A conceptual and empirical framework for the social distribution of cognition: The case of memory

See on Scoop.itScience and Sanity

“One motivation for adopting a perspective in which cognition is embedded, distributed, or extended begins with reflection on the fact that neural systems do not operate in causal isolation from their environments. Moreover, the nature and level of causal integration across the divide between individual and environment suggests that cognitive systems themselves often involve the coupling of neural, bodily, and external systems in complex webs of continuous reciprocal causation. Through evolution and ontogenetic development we have gained capacities skilfully to hook up with or incorporate external physical and cultural resources that over time have themselves become apt for incorporation into more encompassing, extended cognitive systems. In this way, we form temporarily integrated larger cognitive units that incorporate distinct but complementary inner and outer components, often making “the world smart so that we can be dumb in peace” (Clark, 1997, p. 180). Embodied human minds extend into a vast and uneven world of things—artefacts, technologies, and institutions—which they have collectively constructed and maintained through cultural and individual history.”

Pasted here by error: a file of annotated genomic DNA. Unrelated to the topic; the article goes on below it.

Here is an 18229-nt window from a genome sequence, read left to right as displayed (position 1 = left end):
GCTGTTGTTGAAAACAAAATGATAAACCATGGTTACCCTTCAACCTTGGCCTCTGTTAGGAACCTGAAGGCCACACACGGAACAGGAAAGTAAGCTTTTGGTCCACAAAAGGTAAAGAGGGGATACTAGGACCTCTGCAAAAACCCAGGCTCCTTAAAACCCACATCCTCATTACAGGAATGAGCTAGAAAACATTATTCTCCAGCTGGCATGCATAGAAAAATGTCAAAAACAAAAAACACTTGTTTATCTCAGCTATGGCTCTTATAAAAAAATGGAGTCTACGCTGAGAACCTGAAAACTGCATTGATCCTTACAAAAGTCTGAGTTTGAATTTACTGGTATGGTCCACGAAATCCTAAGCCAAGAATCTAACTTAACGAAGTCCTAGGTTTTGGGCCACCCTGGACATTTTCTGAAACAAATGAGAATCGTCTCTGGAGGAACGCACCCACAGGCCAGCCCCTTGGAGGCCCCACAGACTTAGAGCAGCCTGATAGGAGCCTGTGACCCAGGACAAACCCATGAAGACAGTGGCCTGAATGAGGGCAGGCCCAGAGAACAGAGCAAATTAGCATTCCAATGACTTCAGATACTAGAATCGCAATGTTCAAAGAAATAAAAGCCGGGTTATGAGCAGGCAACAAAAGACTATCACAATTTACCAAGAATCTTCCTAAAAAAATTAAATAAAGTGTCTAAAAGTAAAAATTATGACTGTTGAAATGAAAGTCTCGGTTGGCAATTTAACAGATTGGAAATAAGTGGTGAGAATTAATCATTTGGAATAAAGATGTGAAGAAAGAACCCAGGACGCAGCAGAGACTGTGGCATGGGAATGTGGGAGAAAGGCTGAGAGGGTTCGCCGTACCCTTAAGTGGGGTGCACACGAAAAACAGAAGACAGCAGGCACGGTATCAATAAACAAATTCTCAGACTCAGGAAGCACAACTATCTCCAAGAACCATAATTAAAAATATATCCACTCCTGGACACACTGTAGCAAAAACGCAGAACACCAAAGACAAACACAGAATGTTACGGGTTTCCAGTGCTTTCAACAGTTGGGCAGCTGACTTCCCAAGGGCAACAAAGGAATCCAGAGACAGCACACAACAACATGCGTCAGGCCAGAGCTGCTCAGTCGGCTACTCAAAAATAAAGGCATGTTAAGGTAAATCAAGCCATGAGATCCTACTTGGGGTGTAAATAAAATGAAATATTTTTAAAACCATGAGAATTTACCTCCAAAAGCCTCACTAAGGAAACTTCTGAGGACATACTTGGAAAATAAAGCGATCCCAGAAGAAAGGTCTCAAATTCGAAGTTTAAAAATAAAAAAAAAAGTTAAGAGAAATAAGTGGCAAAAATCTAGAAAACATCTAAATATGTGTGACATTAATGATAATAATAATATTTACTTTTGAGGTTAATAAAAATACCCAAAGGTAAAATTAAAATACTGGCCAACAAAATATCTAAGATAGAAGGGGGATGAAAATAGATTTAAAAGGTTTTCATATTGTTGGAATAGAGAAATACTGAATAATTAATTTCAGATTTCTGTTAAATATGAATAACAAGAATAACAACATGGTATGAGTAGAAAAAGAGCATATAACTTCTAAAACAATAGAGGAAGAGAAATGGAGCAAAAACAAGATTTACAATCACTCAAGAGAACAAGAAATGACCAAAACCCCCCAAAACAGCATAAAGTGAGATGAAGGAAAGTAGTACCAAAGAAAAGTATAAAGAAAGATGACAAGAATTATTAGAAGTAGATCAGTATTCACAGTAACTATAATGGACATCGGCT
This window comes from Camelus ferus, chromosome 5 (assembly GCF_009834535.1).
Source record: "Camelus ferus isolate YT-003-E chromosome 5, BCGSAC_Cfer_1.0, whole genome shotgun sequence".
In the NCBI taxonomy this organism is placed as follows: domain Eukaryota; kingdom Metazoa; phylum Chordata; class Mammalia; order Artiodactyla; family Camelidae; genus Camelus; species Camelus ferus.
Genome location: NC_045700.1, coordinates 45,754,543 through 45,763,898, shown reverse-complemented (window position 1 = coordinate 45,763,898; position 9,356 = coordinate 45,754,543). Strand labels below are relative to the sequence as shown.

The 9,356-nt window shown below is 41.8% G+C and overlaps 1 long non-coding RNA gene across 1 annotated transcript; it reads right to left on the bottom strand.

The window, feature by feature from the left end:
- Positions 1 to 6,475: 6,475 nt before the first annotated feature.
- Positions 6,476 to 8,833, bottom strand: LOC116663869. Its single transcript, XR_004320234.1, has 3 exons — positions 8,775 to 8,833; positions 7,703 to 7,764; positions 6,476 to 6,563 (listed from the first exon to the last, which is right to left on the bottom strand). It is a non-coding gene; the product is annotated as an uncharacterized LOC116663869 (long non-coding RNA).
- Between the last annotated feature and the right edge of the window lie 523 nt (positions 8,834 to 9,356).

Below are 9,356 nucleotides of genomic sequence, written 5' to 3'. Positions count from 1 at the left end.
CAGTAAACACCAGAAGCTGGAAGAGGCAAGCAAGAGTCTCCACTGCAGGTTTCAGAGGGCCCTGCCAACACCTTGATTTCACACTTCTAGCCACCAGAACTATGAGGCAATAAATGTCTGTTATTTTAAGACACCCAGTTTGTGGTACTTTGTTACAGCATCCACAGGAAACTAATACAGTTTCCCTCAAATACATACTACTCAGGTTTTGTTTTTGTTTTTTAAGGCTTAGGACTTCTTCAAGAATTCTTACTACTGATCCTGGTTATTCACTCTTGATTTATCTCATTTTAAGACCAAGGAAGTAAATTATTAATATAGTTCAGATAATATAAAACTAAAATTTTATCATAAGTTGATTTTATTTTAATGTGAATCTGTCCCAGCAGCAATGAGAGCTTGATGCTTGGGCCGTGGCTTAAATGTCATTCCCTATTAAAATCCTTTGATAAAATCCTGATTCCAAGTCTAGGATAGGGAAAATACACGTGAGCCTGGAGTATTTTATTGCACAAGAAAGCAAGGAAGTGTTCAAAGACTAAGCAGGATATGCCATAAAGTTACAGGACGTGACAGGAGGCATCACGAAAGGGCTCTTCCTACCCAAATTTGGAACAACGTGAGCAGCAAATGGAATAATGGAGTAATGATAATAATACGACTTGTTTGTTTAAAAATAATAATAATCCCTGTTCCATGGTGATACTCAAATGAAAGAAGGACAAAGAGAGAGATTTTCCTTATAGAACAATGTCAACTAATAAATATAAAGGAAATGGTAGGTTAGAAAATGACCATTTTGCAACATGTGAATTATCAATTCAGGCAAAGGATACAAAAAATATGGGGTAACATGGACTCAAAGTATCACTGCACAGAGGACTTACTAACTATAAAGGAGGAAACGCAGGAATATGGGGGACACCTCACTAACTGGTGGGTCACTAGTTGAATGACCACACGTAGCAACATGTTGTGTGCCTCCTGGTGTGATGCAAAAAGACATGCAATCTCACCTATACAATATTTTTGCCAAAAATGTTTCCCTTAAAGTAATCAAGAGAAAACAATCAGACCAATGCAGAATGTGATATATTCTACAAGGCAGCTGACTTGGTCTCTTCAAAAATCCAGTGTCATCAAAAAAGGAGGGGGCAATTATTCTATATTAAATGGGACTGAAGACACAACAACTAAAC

See on manwithoutqualities.com

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